I couldn’t resist going back to where the hunters were chasing a big bear.
When I did, I found that the whole place had changed again. The air was warm and sweet, full of the essence of huckleberries soaking up more sunshine as they ripened on the bushes. The birds were gossiping in small chit chatter, flitting among the trees. As I coasted my Subaru down the hill, my husband and I were surprised to see a coyote in the middle of the road. I stopped the car. The coyote looked us over good, for about two minutes. We in turn were treated to a good long look at this beautiful little animal.
About an hour later, the only sounds were the soft thuds of huckleberries finding their places in our plastic containers as we picked. The breeze was softly rearranging our hair and the sun felt healing on sore shoulders. We hadn’t talked for a long time. There was no need. It was initially shocking, therefore, when coyotes started howling just above us. Two or three voices took up the chorus and the answers came from our left and right. We were surrounded. I got tired of picking after that, and went tracking.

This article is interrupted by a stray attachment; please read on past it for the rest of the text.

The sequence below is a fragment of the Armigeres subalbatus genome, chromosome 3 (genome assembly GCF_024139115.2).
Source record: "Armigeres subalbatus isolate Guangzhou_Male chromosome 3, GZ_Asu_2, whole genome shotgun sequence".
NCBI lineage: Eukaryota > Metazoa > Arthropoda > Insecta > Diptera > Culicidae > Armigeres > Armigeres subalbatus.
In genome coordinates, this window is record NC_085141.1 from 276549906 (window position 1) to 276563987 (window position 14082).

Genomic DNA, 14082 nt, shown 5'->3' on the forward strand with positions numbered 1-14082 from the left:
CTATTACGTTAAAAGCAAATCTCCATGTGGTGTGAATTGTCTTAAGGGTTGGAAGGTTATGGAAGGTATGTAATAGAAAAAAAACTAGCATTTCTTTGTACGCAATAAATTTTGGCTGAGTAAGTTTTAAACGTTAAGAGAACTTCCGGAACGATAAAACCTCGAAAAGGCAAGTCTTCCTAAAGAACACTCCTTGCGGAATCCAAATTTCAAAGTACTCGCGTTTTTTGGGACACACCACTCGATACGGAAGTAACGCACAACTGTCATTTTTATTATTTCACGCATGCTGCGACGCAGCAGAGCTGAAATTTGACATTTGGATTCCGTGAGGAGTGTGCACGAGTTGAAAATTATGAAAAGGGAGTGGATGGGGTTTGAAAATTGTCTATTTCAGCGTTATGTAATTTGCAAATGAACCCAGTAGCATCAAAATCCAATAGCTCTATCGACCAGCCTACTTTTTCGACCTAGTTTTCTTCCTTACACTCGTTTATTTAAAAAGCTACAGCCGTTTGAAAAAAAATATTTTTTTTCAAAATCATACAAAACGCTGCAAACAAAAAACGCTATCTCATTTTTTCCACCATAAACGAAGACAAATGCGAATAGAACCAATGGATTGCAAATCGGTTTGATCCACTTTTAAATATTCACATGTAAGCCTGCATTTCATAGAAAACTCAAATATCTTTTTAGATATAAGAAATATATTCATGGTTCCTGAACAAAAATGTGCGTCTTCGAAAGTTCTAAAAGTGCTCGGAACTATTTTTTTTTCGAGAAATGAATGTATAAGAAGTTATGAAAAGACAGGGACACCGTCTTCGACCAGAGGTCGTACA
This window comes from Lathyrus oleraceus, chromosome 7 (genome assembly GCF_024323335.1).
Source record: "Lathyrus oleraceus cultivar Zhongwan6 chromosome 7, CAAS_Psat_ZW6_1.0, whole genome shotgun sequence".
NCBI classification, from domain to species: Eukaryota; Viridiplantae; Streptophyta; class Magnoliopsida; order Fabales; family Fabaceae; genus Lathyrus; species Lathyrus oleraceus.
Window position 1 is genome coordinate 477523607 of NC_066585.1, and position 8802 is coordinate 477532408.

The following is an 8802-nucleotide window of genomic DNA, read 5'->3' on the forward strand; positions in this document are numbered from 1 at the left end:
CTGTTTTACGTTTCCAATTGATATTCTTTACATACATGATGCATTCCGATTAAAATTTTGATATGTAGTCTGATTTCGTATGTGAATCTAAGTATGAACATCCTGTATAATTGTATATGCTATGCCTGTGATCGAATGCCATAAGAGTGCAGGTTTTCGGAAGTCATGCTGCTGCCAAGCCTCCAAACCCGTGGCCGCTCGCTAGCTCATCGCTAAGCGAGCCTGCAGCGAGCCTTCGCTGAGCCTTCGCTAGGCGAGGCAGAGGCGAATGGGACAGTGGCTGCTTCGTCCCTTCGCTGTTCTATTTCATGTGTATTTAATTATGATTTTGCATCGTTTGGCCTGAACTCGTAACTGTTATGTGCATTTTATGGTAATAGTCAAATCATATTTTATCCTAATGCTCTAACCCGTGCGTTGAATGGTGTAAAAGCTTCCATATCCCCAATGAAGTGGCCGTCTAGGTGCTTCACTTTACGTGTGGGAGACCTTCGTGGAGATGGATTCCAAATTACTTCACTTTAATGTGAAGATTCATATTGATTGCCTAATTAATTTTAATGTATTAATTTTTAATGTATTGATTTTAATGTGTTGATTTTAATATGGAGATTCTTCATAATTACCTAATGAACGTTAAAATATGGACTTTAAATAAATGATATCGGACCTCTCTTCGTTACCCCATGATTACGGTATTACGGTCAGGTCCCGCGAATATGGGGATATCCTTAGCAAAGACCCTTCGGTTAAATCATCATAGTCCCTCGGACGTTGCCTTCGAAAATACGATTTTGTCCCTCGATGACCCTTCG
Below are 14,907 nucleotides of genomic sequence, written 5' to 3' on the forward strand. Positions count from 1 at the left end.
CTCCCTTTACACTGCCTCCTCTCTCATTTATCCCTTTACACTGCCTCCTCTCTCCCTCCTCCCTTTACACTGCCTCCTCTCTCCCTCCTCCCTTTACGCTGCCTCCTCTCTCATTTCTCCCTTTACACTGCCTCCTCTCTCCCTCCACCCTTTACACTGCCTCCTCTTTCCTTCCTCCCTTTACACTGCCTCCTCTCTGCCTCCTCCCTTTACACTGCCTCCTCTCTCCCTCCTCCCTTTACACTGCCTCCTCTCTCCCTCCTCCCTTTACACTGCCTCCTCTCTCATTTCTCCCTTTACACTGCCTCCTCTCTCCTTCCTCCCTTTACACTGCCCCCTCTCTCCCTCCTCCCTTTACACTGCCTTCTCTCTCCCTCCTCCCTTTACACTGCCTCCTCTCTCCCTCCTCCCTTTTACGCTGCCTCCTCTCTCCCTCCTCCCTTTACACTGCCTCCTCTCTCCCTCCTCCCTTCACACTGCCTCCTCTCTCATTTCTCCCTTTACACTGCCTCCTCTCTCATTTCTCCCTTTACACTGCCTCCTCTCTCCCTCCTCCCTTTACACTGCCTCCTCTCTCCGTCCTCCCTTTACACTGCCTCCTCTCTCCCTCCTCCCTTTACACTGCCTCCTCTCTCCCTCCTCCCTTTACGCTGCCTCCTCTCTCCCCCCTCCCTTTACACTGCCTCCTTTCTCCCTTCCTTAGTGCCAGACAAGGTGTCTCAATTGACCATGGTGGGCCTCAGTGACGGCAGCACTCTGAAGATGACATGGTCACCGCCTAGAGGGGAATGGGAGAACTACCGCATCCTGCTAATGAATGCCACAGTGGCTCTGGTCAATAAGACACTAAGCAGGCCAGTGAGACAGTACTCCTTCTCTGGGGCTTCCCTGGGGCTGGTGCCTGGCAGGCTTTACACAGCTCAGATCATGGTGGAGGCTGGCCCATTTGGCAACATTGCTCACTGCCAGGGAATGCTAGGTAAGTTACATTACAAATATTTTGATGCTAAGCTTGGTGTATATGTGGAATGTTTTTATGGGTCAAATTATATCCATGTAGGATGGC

I left Mike filling his gallon container as I sleuthed out the tracks on the road. The hunters who had been there chasing the bear the week before had parked two trucks and walked up the ridge behind the huckleberry field. I found the tracks from where they went up and it looked like they used the same path later that day to return to their trucks. There was no sign of a successful hunt.
I left their parking spot and looked for the bear’s tracks. I found a set of tracks that were equal to the ones left by the bear they were chasing. They were on top of the tire tracks.
So, either there are two big bears there, or the bear got away that time.
Causes Linda Hunter Supports